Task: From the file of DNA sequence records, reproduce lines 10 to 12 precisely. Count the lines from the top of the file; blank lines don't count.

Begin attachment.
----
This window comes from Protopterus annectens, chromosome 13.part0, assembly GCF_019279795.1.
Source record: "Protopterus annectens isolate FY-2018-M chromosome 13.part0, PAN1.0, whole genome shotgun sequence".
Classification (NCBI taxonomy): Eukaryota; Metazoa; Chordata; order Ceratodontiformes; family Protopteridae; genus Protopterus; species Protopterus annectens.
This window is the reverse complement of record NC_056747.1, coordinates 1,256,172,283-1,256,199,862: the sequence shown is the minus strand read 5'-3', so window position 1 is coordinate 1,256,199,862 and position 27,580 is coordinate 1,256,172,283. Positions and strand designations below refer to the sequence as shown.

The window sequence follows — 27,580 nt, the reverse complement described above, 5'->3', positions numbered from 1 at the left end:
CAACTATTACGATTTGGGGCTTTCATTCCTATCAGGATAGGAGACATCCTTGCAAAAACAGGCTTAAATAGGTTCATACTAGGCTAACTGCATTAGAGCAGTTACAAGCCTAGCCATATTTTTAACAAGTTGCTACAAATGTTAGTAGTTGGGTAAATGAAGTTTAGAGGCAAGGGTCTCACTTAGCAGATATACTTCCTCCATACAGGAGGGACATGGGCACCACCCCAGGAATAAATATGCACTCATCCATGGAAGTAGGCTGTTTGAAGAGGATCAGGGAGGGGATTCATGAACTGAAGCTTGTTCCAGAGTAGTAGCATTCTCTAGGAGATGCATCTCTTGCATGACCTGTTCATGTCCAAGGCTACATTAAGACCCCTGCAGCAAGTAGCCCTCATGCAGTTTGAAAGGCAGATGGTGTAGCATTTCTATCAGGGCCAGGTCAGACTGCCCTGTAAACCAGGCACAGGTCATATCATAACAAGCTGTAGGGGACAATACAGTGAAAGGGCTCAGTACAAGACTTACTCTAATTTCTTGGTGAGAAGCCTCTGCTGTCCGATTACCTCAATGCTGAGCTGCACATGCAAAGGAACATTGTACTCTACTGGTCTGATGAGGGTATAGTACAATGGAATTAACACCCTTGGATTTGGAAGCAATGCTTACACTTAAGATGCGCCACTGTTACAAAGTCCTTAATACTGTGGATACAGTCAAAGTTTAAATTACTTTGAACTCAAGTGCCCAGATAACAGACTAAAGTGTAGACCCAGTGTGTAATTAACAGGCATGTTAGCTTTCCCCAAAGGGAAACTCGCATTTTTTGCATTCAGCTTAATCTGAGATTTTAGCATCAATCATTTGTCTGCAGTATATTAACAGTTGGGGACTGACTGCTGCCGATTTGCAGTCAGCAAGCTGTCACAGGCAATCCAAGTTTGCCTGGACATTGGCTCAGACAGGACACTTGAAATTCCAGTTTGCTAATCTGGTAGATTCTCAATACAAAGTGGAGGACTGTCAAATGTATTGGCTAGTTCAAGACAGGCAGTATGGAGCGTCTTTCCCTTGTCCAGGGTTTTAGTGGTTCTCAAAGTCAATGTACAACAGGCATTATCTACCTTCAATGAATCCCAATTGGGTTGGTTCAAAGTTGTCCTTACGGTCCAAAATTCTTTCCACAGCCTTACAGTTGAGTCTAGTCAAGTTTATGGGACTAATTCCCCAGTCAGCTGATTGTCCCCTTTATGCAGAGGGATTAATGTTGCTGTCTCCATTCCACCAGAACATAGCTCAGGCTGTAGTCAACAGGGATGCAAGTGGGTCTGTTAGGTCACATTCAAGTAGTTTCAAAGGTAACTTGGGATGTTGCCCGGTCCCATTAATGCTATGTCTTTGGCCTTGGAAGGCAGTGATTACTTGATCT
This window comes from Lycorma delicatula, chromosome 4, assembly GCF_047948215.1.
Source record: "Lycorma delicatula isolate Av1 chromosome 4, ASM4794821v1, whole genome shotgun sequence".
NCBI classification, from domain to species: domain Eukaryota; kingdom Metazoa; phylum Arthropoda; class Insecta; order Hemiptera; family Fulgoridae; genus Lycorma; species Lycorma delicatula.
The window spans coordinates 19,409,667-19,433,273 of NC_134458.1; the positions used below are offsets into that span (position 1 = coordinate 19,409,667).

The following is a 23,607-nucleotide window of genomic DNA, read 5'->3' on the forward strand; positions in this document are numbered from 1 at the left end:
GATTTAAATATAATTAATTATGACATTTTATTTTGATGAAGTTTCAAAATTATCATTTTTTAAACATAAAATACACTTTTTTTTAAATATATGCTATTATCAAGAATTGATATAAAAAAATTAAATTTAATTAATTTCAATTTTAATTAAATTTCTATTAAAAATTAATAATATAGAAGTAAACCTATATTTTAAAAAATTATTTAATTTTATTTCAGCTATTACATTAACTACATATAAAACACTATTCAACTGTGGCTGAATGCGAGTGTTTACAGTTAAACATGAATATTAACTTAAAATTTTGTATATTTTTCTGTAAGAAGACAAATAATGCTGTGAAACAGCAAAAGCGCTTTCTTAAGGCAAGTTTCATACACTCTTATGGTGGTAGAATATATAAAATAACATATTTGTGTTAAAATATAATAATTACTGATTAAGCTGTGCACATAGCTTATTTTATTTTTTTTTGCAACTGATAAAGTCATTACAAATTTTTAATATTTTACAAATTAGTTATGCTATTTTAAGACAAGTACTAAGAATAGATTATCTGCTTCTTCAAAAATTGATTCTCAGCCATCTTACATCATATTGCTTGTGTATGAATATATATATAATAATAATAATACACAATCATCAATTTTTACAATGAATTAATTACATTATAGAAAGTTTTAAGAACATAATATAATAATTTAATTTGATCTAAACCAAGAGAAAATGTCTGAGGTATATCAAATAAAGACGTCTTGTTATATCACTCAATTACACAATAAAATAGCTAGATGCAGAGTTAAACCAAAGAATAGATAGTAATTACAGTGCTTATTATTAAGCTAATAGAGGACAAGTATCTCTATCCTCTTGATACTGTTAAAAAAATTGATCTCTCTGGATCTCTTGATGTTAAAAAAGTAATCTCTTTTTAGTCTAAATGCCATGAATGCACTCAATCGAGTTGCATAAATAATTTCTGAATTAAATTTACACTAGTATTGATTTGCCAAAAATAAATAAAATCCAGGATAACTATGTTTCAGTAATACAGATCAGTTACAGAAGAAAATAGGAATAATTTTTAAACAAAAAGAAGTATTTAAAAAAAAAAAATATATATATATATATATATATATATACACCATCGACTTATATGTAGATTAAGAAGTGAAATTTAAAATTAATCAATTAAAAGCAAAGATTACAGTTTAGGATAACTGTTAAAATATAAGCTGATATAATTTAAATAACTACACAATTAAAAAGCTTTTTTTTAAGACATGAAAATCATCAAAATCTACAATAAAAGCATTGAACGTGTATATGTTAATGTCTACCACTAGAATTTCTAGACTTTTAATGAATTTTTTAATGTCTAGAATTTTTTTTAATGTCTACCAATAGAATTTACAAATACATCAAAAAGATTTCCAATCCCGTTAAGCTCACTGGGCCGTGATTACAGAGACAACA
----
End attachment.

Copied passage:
The window spans coordinates 19,409,667-19,433,273 of NC_134458.1; the positions used below are offsets into that span (position 1 = coordinate 19,409,667).

The following is a 23,607-nucleotide window of genomic DNA, read 5'->3' on the forward strand; positions in this document are numbered from 1 at the left end:
GATTTAAATATAATTAATTATGACATTTTATTTTGATGAAGTTTCAAAATTATCATTTTTTAAACATAAAATACACTTTTTTTTAAATATATGCTATTATCAAGAATTGATATAAAAAAATTAAATTTAATTAATTTCAATTTTAATTAAATTTCTATTAAAAATTAATAATATAGAAGTAAACCTATATTTTAAAAAATTATTTAATTTTATTTCAGCTATTACATTAACTACATATAAAACACTATTCAACTGTGGCTGAATGCGAGTGTTTACAGTTAAACATGAATATTAACTTAAAATTTTGTATATTTTTCTGTAAGAAGACAAATAATGCTGTGAAACAGCAAAAGCGCTTTCTTAAGGCAAGTTTCATACACTCTTATGGTGGTAGAATATATAAAATAACATATTTGTGTTAAAATATAATAATTACTGATTAAGCTGTGCACATAGCTTATTTTATTTTTTTTTGCAACTGATAAAGTCATTACAAATTTTTAATATTTTACAAATTAGTTATGCTATTTTAAGACAAGTACTAAGAATAGATTATCTGCTTCTTCAAAAATTGATTCTCAGCCATCTTACATCATATTGCTTGTGTATGAATATATATATAATAATAATAATACACAATCATCAATTTTTACAATGAATTAATTACATTATAGAAAGTTTTAAGAACATAATATAATAATTTAATTTGATCTAAACCAAGAGAAAATGTCTGAGGTATATCAAATAAAGACGTCTTGTTATATCACTCAATTACACAATAAAATAGCTAGATGCAGAGTTAAACCAAAGAATAGATAGTAATTACAGTGCTTATTATTAAGCTAATAGAGGACAAGTATCTCTATCCTCTTGATACTGTTAAAAAAATTGATCTCTCTGGATCTCTTGATGTTAAAAAAGTAATCTCTTTTTAGTCTAAATGCCATGAATGCACTCAATCGAGTTGCATAAATAATTTCTGAATTAAATTTACACTAGTATTGATTTGCCAAAAATAAATAAAATCCAGGATAACTATGTTTCAGTAATACAGATCAGTTACAGAAGAAAATAGGAATAATTTTTAAACAAAAAGAAGTATTTAAAAAAAAAAAATATATATATATATATATATATATATACACCATCGACTTATATGTAGATTAAGAAGTGAAATTTAAAATTAATCAATTAAAAGCAAAGATTACAGTTTAGGATAACTGTTAAAATATAAGCTGATATAATTTAAATAACTACACAATTAAAAAGCTTTTTTTTAAGACATGAAAATCATCAAAATCTACAATAAAAGCATTGAACGTGTATATGTTAATGTCTACCACTAGAATTTCTAGACTTTTAATGAATTTTTTAATGTCTAGAATTTTTTTTAATGTCTACCAATAGAATTTACAAATACATCAAAAAGATTTCCAATCCCGTTAAGCTCACTGGGCCGTGATTACAGAGACAACA